Wen-Tung Wang1, In-Young Choi1,2, Jieun Kim1, Sang-Pil Lee1
1Hoglund Brain Imaging Center, University of Kansas Medical Center, Kansas City, KS, United States; 2Neurology, Molecular & Integrative Physiology, University of Kansas Medical Center, Kansas City, KS, United States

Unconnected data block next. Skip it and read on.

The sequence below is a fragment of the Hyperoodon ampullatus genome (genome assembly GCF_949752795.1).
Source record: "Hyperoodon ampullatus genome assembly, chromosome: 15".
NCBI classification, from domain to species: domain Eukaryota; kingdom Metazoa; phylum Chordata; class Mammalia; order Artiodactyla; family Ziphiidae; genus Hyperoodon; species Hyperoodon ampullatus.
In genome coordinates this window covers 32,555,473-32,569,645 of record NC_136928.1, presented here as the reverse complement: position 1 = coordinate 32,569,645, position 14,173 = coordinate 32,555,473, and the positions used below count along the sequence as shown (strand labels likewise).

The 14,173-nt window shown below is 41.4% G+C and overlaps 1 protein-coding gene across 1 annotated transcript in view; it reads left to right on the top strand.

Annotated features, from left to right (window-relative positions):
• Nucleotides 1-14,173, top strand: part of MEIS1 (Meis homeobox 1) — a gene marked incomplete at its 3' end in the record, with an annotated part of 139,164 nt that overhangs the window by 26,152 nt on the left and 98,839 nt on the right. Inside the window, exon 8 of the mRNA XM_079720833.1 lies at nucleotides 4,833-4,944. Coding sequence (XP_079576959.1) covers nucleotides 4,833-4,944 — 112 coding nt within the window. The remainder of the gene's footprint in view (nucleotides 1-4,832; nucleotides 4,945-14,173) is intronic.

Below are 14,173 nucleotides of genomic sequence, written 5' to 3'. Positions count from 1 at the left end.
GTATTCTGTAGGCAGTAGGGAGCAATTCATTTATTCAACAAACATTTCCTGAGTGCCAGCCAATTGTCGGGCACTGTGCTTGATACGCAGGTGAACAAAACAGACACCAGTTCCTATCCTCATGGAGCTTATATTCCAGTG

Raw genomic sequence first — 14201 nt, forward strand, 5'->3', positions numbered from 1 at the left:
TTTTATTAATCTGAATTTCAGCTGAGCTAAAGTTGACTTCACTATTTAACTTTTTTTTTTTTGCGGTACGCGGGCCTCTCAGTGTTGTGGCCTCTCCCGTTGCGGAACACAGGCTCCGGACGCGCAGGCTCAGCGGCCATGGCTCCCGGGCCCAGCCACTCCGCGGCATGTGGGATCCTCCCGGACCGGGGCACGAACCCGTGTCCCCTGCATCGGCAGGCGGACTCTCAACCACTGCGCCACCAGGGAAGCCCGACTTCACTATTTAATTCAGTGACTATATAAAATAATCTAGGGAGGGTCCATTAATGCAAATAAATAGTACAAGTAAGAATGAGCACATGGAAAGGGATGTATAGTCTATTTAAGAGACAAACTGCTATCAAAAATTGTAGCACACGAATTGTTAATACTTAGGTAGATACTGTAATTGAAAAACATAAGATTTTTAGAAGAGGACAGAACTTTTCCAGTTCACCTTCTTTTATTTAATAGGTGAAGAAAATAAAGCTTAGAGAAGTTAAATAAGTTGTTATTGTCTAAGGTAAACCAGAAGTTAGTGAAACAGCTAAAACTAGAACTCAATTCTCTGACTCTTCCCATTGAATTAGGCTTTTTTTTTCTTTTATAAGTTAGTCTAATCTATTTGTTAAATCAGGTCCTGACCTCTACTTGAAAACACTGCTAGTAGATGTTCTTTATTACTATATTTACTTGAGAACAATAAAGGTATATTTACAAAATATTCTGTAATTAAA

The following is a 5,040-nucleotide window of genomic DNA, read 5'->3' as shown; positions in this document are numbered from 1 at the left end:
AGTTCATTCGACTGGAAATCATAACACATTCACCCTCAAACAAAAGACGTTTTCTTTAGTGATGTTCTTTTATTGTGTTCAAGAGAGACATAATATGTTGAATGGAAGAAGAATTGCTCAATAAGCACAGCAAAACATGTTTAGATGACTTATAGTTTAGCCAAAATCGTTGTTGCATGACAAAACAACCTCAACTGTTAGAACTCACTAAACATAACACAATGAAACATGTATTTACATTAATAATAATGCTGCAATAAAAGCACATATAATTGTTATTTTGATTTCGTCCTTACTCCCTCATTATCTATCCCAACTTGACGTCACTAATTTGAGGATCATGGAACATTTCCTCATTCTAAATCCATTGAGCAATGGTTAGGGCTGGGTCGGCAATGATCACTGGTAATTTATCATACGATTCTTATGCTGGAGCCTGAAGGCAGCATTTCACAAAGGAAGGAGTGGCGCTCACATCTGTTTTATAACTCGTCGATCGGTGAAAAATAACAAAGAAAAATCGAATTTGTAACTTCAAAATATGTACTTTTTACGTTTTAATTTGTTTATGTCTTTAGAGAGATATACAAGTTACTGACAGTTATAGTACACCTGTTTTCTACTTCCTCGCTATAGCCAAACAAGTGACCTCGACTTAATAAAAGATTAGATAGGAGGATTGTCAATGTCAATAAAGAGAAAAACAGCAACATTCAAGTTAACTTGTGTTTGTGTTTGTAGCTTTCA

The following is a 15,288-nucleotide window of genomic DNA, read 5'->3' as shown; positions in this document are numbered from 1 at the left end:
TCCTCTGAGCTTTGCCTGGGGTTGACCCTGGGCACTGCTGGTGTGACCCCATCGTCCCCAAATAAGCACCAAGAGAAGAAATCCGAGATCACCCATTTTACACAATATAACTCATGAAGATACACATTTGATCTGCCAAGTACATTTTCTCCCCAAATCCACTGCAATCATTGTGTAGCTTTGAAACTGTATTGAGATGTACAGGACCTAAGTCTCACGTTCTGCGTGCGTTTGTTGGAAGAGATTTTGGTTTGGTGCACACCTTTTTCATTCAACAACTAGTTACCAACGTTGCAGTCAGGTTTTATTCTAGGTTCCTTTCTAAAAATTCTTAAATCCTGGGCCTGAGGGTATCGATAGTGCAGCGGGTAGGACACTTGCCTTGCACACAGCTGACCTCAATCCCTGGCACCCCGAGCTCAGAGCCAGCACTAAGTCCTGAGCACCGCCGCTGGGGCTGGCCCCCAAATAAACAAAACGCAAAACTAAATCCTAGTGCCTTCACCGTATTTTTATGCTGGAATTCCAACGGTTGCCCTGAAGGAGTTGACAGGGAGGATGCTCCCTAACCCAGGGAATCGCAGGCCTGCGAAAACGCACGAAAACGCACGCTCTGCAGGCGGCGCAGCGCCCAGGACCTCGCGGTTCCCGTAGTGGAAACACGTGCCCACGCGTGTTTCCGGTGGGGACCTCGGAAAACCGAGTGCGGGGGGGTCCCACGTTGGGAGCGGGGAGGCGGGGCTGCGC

Magnetic resonance imaging is the only modality that can provide sufficient spatial resolution and image contrast to visualize Alzheimers amyloid plaques noninvasively. Previously Alzheimers amyloid plaques have been visualized in images acquired using spin-echo and gradient echo sequences at 7 T and 9.4 T. At high fields, it has been reported that the increased susceptibility-related contrast resulted in additional anatomical information, such as delineation of veins and iron-rich regions in human brain. In this study, we show that the susceptibility-induced contrast in gradient-echo phase images can improve detection of amyloid plaques.